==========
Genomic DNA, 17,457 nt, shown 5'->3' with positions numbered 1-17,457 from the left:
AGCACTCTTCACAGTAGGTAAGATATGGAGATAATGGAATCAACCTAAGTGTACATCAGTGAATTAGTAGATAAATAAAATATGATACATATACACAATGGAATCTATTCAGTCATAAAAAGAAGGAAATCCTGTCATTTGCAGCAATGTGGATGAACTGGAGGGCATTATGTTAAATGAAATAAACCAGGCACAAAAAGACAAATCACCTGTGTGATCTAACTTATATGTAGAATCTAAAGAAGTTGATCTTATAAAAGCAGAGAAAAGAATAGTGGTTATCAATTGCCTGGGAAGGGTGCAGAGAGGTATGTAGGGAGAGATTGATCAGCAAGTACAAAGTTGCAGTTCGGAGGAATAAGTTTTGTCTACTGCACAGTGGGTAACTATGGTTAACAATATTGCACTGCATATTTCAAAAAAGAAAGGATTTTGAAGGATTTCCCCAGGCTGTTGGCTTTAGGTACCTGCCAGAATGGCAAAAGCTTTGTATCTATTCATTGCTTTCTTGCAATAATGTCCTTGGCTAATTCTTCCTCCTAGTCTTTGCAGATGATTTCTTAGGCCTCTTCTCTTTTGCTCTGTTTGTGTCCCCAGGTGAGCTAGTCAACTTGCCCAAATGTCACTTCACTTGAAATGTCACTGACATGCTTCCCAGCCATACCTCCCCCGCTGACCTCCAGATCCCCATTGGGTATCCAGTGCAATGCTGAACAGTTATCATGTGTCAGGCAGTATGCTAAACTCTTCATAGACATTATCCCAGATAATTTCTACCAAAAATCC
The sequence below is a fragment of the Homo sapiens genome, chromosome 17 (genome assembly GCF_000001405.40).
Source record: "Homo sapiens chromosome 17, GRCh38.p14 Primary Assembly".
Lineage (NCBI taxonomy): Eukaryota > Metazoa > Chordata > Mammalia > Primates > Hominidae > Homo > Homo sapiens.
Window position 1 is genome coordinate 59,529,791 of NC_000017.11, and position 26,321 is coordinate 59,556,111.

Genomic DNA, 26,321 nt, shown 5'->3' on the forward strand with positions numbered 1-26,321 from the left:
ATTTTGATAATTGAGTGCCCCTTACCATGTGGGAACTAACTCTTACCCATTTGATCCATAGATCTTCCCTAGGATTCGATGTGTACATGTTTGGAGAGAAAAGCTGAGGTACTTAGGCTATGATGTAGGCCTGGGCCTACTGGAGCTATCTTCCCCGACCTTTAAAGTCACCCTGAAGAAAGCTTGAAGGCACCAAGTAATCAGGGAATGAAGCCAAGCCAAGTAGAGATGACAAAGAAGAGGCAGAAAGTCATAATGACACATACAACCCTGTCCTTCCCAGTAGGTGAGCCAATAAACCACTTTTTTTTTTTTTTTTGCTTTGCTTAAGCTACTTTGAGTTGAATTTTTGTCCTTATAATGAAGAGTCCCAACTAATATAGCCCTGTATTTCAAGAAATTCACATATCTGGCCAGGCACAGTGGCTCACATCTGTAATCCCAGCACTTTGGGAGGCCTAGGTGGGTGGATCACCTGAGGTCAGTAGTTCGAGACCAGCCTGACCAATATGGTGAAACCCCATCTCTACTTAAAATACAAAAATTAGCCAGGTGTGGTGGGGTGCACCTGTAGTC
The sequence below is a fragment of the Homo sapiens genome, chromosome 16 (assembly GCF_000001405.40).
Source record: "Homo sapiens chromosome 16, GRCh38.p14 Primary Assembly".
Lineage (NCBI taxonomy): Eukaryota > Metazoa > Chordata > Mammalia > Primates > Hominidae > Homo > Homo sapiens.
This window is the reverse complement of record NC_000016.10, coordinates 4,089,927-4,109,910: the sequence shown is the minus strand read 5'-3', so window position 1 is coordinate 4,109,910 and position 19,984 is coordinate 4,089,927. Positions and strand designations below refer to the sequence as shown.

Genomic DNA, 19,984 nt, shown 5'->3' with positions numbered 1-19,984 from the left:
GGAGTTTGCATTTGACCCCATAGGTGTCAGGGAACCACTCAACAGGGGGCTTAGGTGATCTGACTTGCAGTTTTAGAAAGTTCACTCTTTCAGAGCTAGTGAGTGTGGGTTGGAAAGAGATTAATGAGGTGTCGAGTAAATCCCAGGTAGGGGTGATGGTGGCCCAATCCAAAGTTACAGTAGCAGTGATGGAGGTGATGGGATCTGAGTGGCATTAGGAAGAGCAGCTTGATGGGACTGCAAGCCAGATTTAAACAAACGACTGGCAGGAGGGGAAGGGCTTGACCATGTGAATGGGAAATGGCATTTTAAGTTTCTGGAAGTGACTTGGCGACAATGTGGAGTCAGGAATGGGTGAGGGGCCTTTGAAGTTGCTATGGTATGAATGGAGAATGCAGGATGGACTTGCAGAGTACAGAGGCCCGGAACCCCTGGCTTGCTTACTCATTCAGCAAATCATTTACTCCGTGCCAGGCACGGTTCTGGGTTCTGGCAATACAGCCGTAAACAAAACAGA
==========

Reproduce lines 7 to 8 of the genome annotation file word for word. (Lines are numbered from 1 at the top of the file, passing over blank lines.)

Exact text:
Genomic DNA, 26,321 nt, shown 5'->3' on the forward strand with positions numbered 1-26,321 from the left:
ATTTTGATAATTGAGTGCCCCTTACCATGTGGGAACTAACTCTTACCCATTTGATCCATAGATCTTCCCTAGGATTCGATGTGTACATGTTTGGAGAGAAAAGCTGAGGTACTTAGGCTATGATGTAGGCCTGGGCCTACTGGAGCTATCTTCCCCGACCTTTAAAGTCACCCTGAAGAAAGCTTGAAGGCACCAAGTAATCAGGGAATGAAGCCAAGCCAAGTAGAGATGACAAAGAAGAGGCAGAAAGTCATAATGACACATACAACCCTGTCCTTCCCAGTAGGTGAGCCAATAAACCACTTTTTTTTTTTTTTTTGCTTTGCTTAAGCTACTTTGAGTTGAATTTTTGTCCTTATAATGAAGAGTCCCAACTAATATAGCCCTGTATTTCAAGAAATTCACATATCTGGCCAGGCACAGTGGCTCACATCTGTAATCCCAGCACTTTGGGAGGCCTAGGTGGGTGGATCACCTGAGGTCAGTAGTTCGAGACCAGCCTGACCAATATGGTGAAACCCCATCTCTACTTAAAATACAAAAATTAGCCAGGTGTGGTGGGGTGCACCTGTAGTC